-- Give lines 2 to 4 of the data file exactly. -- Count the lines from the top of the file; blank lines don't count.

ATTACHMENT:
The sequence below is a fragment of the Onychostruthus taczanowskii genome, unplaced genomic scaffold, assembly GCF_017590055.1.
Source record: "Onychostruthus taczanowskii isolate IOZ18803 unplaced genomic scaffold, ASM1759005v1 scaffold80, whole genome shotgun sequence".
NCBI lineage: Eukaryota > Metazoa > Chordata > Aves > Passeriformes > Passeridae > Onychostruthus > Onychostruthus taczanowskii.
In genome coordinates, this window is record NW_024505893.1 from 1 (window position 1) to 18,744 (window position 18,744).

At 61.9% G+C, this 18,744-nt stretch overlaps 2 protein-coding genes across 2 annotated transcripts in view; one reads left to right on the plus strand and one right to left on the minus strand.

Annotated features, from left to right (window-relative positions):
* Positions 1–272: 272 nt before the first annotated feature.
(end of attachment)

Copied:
Source record: "Onychostruthus taczanowskii isolate IOZ18803 unplaced genomic scaffold, ASM1759005v1 scaffold80, whole genome shotgun sequence".
NCBI lineage: Eukaryota > Metazoa > Chordata > Aves > Passeriformes > Passeridae > Onychostruthus > Onychostruthus taczanowskii.
In genome coordinates, this window is record NW_024505893.1 from 1 (window position 1) to 18,744 (window position 18,744).